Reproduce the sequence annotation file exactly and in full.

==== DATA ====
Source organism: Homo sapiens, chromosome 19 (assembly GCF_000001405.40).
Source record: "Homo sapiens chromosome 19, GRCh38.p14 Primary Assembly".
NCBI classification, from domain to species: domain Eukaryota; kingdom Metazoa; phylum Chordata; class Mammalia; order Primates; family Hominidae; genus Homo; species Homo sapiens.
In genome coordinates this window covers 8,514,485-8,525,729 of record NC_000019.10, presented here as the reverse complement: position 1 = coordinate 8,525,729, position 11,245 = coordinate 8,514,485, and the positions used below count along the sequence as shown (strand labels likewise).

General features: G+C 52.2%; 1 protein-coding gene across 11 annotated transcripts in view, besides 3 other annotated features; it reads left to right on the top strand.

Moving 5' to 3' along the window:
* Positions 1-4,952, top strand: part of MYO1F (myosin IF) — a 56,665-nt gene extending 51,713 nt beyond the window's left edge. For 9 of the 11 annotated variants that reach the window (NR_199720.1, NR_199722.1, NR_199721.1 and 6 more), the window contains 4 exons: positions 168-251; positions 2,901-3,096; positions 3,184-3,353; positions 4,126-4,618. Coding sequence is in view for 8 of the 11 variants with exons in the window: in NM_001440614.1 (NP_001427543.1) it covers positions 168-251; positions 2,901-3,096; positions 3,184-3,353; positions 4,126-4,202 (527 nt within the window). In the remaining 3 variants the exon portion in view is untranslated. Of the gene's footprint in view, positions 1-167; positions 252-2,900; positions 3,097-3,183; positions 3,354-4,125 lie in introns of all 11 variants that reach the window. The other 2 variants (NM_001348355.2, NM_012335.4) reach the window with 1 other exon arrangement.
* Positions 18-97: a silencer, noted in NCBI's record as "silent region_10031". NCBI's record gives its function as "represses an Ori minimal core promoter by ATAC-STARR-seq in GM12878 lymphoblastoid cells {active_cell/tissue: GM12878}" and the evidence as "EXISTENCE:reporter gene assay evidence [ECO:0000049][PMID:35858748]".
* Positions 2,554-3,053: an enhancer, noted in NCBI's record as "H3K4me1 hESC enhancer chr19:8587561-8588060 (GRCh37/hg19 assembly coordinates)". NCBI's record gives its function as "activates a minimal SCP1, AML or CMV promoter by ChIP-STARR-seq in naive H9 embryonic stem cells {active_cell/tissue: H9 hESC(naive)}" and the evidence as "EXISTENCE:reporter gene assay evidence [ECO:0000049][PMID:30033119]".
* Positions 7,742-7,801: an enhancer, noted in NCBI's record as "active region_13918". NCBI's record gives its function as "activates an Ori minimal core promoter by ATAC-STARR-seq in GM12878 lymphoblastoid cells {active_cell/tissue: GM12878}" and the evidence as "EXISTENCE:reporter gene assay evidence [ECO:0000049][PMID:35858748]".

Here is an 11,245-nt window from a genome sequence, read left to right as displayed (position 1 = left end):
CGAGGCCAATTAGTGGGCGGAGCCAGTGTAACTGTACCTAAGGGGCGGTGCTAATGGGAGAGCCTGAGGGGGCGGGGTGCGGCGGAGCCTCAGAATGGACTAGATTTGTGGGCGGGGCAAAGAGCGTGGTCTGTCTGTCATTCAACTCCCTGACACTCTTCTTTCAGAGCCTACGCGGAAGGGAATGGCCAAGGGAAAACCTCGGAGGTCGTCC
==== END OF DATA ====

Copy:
Source organism: Homo sapiens, chromosome 19 (assembly GCF_000001405.40).
Source record: "Homo sapiens chromosome 19, GRCh38.p14 Primary Assembly".
NCBI classification, from domain to species: domain Eukaryota; kingdom Metazoa; phylum Chordata; class Mammalia; order Primates; family Hominidae; genus Homo; species Homo sapiens.
In genome coordinates this window covers 8,514,485-8,525,729 of record NC_000019.10, presented here as the reverse complement: position 1 = coordinate 8,525,729, position 11,245 = coordinate 8,514,485, and the positions used below count along the sequence as shown (strand labels likewise).

General features: G+C 52.2%; 1 protein-coding gene across 11 annotated transcripts in view, besides 3 other annotated features; it reads left to right on the top strand.

Moving 5' to 3' along the window:
* Positions 1-4,952, top strand: part of MYO1F (myosin IF) — a 56,665-nt gene extending 51,713 nt beyond the window's left edge. For 9 of the 11 annotated variants that reach the window (NR_199720.1, NR_199722.1, NR_199721.1 and 6 more), the window contains 4 exons: positions 168-251; positions 2,901-3,096; positions 3,184-3,353; positions 4,126-4,618. Coding sequence is in view for 8 of the 11 variants with exons in the window: in NM_001440614.1 (NP_001427543.1) it covers positions 168-251; positions 2,901-3,096; positions 3,184-3,353; positions 4,126-4,202 (527 nt within the window). In the remaining 3 variants the exon portion in view is untranslated. Of the gene's footprint in view, positions 1-167; positions 252-2,900; positions 3,097-3,183; positions 3,354-4,125 lie in introns of all 11 variants that reach the window. The other 2 variants (NM_001348355.2, NM_012335.4) reach the window with 1 other exon arrangement.
* Positions 18-97: a silencer, noted in NCBI's record as "silent region_10031". NCBI's record gives its function as "represses an Ori minimal core promoter by ATAC-STARR-seq in GM12878 lymphoblastoid cells {active_cell/tissue: GM12878}" and the evidence as "EXISTENCE:reporter gene assay evidence [ECO:0000049][PMID:35858748]".
* Positions 2,554-3,053: an enhancer, noted in NCBI's record as "H3K4me1 hESC enhancer chr19:8587561-8588060 (GRCh37/hg19 assembly coordinates)". NCBI's record gives its function as "activates a minimal SCP1, AML or CMV promoter by ChIP-STARR-seq in naive H9 embryonic stem cells {active_cell/tissue: H9 hESC(naive)}" and the evidence as "EXISTENCE:reporter gene assay evidence [ECO:0000049][PMID:30033119]".
* Positions 7,742-7,801: an enhancer, noted in NCBI's record as "active region_13918". NCBI's record gives its function as "activates an Ori minimal core promoter by ATAC-STARR-seq in GM12878 lymphoblastoid cells {active_cell/tissue: GM12878}" and the evidence as "EXISTENCE:reporter gene assay evidence [ECO:0000049][PMID:35858748]".

Here is an 11,245-nt window from a genome sequence, read left to right as displayed (position 1 = left end):
CGAGGCCAATTAGTGGGCGGAGCCAGTGTAACTGTACCTAAGGGGCGGTGCTAATGGGAGAGCCTGAGGGGGCGGGGTGCGGCGGAGCCTCAGAATGGACTAGATTTGTGGGCGGGGCAAAGAGCGTGGTCTGTCTGTCATTCAACTCCCTGACACTCTTCTTTCAGAGCCTACGCGGAAGGGAATGGCCAAGGGAAAACCTCGGAGGTCGTCC